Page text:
As a self-defense mechanism, the snail goes into overdrive on slime production in order to wall off the flukes, which have since grown into larvae called “miracidia,” from the rest of the snail’s digestive tract. The snail drops the miracidia-filled slime balls on the grass, and continues on its way. Fortunately for the fluke, a much sought-after ant delicacy is – you guessed it – snail slime balls. The ant follows the slime trail snails leave behind, munching on slime balls along the way.

Most flukes that have made their way into the ant stay in the ant’s haemocoel, where blood bathes its organs, and wait until they can find their way into the next host. However, one adventurous fluke works its way up to the ant’s brain. From there, the fluke goes into mind-control mode, waiting for evening.

When the sun begins to set and the air cools off, the fluke manipulates the ant’s nerves, compelling it to move away from its colony and up to the top of a blade of grass, where it firmly clamps down its mandibles. The ant stays there, paralyzed, until dawn. When the sun begins to rise again, the fluke allows the ant to return to the colony and go about its daily formic business; none in the colony suspects there is anything wrong with their zombified neighbor.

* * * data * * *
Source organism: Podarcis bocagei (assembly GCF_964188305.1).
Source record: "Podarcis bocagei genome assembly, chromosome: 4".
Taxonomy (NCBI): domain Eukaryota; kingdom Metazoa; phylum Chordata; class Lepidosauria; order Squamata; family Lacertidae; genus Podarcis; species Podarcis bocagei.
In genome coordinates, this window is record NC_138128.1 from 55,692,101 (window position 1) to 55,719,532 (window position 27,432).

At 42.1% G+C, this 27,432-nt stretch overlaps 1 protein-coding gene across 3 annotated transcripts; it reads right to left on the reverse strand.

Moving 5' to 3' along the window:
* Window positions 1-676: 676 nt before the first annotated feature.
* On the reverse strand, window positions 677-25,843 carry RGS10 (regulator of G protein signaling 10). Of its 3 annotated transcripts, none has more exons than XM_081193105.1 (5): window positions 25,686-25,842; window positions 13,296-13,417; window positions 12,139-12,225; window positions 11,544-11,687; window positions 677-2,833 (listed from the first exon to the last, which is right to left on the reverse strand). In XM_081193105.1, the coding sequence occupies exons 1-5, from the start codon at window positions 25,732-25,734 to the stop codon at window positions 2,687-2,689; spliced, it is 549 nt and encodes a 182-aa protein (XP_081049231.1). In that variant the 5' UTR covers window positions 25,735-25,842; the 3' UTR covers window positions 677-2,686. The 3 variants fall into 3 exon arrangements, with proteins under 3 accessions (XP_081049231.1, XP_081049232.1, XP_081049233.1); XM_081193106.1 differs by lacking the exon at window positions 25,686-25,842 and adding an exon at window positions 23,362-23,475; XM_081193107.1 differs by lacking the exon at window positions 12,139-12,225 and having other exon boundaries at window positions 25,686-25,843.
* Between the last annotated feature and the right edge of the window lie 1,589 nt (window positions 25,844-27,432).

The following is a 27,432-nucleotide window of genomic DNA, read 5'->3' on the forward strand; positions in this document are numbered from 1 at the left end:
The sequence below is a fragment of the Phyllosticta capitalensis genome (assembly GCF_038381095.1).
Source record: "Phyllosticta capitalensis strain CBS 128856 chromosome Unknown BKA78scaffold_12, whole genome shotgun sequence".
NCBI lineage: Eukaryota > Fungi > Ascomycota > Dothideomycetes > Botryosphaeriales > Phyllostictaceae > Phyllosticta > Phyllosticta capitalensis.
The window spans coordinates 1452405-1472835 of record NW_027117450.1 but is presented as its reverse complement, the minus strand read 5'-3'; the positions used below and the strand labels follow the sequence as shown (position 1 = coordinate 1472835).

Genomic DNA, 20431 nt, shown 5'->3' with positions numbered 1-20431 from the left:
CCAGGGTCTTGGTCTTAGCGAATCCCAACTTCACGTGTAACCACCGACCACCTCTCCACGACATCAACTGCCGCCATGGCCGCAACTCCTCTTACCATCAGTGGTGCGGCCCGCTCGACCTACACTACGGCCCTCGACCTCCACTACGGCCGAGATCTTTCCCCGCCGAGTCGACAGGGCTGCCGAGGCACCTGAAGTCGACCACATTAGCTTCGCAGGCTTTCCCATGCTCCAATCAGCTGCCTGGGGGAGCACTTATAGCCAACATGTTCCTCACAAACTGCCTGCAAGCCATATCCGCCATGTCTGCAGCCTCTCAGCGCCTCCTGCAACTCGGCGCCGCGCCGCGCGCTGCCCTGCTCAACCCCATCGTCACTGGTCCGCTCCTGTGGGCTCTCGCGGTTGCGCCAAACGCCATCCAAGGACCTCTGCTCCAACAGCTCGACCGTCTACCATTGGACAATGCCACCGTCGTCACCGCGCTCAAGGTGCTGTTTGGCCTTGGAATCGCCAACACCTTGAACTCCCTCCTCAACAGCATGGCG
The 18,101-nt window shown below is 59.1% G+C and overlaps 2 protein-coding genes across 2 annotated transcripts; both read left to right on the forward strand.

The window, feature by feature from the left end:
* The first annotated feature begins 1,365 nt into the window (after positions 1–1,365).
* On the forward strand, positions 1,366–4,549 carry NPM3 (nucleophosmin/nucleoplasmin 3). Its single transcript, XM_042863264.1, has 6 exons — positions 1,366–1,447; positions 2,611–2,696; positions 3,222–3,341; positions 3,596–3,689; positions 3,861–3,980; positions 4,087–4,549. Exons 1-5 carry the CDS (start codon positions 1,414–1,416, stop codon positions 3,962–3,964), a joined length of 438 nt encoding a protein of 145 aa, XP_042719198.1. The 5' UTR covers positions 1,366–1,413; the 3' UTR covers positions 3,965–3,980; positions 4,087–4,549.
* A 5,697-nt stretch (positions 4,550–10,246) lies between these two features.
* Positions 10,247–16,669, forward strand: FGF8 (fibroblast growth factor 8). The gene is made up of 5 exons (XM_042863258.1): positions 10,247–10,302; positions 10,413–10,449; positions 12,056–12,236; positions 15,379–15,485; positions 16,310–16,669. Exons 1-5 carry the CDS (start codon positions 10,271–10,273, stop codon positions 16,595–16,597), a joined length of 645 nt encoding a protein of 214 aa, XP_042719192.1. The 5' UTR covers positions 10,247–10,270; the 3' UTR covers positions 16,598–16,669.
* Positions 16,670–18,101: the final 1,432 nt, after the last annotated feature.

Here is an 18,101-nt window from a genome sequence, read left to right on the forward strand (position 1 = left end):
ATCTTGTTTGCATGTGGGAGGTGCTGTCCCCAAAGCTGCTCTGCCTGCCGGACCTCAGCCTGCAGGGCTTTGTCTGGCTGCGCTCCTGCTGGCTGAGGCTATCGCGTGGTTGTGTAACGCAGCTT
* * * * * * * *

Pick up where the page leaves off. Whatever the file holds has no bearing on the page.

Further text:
While this series of events seems weirdly specific, the lancet river fluke isn’t simply making a power play. By forcing the ant to move to the top of the blade of grass, it makes it much more vulnerable to consumption by a cow or sheep, which would complete the fluke’s life cycle. Prolonged direct sunlight would kill both the ant and parasite, however, so the fluke ensures that they are only exposed during the coolest parts of the day.

Zombie ants are found all over the world, but human infections with the lancet river fluke are exceedingly rare and only cause mild, non-neurological symptoms, if any at all. In other words, you won’t be seeing human zombies climb trees to watch the sunrise any time soon.

For those who get excited at the possibility of a zombie apocalypse – don’t be too disappointed. Modern science may not be able to support mindless reanimated corpses, but nature has provided us with the next best thing: a horde of zombie animals.